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Shedding Grim Light On A 'Dark' Story

CIA operative Joseph Bradley (Kyle Chandler) discusses a sensitive operation with Dan (Jason Clarke). (Sony Pictures)

With the screen pitch-black at the start of Zero Dark Thirty, we hear the confusion and alarm of Sept. 11, 2001: News reports that a plane has hit the World Trade Center, then the voices of a 911 operator reassuring a frightened trade center worker that she'll be OK, though she won't.

When the screen finally brightens, it's for a grim "black site" interrogation half a world away — a nephew of Osama bin Laden (Reda Kateb) strung up from the ceiling, bruised and bloodied, finally cut down only so that he can be waterboarded and stuffed into a tiny crate.

Witnessing all this is a fresh-off-the-plane CIA tracker, Maya, played with fierceness and virtually no back story by Jessica Chastain. This first interrogation leaves her outwardly shaken, but once she settles in, she exhibits single-mindedness and inner resolve enough to weather all the investigative blind alleys ahead.

Zero Dark Thirty

  • Director: Kathryn Bigelow
  • Genre: Action
  • Running time: 157 minutes

Rated R for strong violence including brutal disturbing images, and for language.

With: Chris Pratt, Jessica Chastain, Joel Edgerton

(Recommended)

"You don't think she's a little young for the hard stuff?" the interrogator (Jason Clarke) asks their boss (Kyle Chandler).

"Washington," he replies flatly, "says she's a killer."

That proves literally true, though not for years yet. Kathryn Bigelow and Mark Boal, director and writer of The Hurt Locker, will first send their heroine through a bureaucratic and ethical minefield — one where a colleague's misstep proves fatal, the investigative terrain changes daily, and her superiors all have blind spots, even as to the wisdom of going after bin Laden.

That she will prevail, we know going in. But the hows and whys make Zero Dark Thirty a riveting investigative procedural for its first two hours, with a host of secondary players — particularly Jennifer Ehle as a more experienced tracker who strikes up a friendship with Maya — making brief but indelible impressions.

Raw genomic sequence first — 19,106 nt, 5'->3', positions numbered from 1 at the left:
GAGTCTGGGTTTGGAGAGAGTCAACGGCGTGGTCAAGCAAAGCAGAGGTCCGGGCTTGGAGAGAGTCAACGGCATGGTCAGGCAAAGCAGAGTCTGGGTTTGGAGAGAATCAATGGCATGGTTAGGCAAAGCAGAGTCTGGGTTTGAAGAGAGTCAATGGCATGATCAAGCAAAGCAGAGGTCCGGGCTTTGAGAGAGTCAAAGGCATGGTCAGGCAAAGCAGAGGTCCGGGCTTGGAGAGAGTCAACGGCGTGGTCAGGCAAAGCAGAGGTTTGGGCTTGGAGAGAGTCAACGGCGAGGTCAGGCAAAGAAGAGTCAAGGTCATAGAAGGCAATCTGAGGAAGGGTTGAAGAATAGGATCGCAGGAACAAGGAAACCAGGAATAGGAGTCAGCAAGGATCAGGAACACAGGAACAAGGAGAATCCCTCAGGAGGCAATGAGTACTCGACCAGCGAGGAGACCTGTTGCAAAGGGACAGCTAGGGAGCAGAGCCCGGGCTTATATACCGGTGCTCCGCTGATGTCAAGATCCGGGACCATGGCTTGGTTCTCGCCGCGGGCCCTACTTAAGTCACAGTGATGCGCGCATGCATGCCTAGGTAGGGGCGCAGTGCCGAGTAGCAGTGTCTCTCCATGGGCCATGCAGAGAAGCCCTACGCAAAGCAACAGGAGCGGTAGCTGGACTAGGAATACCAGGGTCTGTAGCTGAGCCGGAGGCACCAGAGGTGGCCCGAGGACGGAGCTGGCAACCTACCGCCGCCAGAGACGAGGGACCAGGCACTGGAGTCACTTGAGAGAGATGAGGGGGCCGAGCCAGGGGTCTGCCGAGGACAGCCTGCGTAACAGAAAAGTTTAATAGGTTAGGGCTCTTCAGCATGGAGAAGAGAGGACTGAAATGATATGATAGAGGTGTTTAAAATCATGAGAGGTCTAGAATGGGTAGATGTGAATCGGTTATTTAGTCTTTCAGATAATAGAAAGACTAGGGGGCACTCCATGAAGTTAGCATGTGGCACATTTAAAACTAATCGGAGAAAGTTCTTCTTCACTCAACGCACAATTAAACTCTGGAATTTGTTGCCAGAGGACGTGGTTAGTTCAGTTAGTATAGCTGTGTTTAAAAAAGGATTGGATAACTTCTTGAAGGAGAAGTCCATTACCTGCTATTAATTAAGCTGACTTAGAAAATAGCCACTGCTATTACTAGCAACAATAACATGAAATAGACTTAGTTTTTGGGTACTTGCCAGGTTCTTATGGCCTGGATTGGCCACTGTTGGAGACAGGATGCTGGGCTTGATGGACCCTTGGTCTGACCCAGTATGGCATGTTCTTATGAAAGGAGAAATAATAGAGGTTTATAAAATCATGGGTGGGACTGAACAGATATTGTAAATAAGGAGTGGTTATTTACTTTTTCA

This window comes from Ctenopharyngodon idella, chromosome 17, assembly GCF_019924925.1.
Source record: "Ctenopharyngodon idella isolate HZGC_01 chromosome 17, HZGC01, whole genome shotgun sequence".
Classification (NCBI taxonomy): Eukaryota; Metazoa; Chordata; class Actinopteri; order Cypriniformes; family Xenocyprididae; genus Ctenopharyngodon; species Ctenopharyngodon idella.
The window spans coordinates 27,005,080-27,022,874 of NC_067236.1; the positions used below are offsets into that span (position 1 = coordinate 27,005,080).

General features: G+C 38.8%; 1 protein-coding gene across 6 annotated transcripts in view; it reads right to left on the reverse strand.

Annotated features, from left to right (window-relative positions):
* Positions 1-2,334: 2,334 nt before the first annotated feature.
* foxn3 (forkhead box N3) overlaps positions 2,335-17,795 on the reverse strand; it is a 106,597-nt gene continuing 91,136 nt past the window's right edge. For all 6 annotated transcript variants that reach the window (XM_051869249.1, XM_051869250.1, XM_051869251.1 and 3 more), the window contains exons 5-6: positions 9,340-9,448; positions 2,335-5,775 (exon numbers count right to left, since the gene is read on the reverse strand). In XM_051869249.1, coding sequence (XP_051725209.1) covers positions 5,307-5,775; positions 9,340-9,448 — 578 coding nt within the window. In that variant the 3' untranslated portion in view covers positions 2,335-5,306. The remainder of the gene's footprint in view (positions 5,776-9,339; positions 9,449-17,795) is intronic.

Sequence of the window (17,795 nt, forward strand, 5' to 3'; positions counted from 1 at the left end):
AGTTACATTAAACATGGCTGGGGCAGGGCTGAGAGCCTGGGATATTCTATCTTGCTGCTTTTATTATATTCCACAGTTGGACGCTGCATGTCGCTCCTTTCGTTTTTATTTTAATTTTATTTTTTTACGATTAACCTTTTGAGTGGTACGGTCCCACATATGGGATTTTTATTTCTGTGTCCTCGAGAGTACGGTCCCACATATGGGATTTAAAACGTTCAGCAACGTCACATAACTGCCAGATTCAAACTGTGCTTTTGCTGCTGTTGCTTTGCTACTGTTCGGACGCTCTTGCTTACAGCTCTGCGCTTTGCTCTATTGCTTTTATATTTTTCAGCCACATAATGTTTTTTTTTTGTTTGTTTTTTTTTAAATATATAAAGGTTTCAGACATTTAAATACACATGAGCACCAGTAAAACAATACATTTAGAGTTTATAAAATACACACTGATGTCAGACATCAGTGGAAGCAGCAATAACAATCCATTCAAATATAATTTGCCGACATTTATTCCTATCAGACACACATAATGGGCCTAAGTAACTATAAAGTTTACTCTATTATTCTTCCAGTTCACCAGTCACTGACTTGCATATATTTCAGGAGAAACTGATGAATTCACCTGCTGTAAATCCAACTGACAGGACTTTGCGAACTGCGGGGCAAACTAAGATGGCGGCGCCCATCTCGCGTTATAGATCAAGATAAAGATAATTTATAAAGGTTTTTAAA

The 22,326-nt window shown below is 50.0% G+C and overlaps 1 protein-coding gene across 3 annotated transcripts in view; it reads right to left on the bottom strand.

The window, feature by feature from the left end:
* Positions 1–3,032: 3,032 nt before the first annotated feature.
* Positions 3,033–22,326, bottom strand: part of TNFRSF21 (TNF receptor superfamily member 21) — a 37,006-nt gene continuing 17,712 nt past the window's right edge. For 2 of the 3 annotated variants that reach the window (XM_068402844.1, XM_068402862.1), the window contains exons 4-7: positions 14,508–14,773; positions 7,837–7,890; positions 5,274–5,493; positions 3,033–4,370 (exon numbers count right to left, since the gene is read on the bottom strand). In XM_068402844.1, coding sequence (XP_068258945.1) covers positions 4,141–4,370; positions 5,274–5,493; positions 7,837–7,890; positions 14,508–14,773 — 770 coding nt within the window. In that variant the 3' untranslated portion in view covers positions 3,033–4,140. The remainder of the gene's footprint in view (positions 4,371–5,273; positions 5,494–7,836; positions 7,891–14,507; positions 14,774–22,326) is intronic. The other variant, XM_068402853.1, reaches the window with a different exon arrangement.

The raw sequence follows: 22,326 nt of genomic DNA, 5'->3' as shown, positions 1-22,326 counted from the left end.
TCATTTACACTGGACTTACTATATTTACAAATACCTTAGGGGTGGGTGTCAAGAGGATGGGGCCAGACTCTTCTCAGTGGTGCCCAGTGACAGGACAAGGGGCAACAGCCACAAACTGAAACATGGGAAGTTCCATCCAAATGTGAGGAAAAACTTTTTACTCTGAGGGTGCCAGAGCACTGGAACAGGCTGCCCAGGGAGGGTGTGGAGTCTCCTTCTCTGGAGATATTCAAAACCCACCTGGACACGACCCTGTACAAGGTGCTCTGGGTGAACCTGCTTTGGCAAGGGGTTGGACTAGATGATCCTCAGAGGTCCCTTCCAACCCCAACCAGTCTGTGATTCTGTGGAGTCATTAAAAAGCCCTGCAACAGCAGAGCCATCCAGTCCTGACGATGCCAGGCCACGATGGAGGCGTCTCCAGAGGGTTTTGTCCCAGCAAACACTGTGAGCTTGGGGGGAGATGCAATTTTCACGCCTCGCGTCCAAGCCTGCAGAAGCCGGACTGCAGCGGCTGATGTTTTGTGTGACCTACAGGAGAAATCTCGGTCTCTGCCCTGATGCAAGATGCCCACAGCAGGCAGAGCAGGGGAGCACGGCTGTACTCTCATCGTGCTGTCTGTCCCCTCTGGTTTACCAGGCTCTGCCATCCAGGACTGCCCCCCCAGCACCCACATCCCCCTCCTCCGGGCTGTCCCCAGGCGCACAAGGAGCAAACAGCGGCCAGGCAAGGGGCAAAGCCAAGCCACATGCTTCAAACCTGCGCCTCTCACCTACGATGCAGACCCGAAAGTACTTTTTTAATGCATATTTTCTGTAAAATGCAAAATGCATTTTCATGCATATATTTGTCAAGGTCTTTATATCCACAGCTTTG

And the payoff coming in the final 40 minutes, after Navy SEALs plunge in stealth helicopters through a mountain range in inky blackness toward Abbottabad, is almost more startling than anything that went before.

Every action movie you've ever seen has prepared you for a rush through doors and up stairs when they get to the bin Laden compound. But that's not what happened in real life. So, shooting in night-vision greens and blacks, Bigelow shows us what did happen — a careful, painstaking, methodical assault, that's made cinematically pulse-quickening not by Hollywood flash, but by the operation's very slowness and discipline in the face of a gathering, angry crowd.

No one who saw The Hurt Locker would expect these filmmakers to turn the hunt for the world's most notorious terrorist into a rah-rah, get-the-bad-guy thriller. But the degree of complexity they bring to their story, starting with that opening, terrorist violence meets cruel interrogations juxtaposition, and extending to the killings in Abbottabad, has to be counted a surprise in a major Hollywood film.

Was the death of Osama bin Laden worth the moral price, the compromised ideals? The filmmakers could hardly avoid raising those questions, but they pointedly leave them for the audience to answer. This is not a triumphant story in their telling, but it is one uncommonly freighted with the weight of history. (Recommended)

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Transcript

MELISSA BLOCK, HOST:

The new movie "Zero Dark Thirty" tells the story of the hunt for Osama bin Laden and the raid into Pakistan that resulted in his death. The film has been a political football for months. Some question its depiction of the role of harsh interrogation methods. Many have also asked if filmmakers had access to classified information.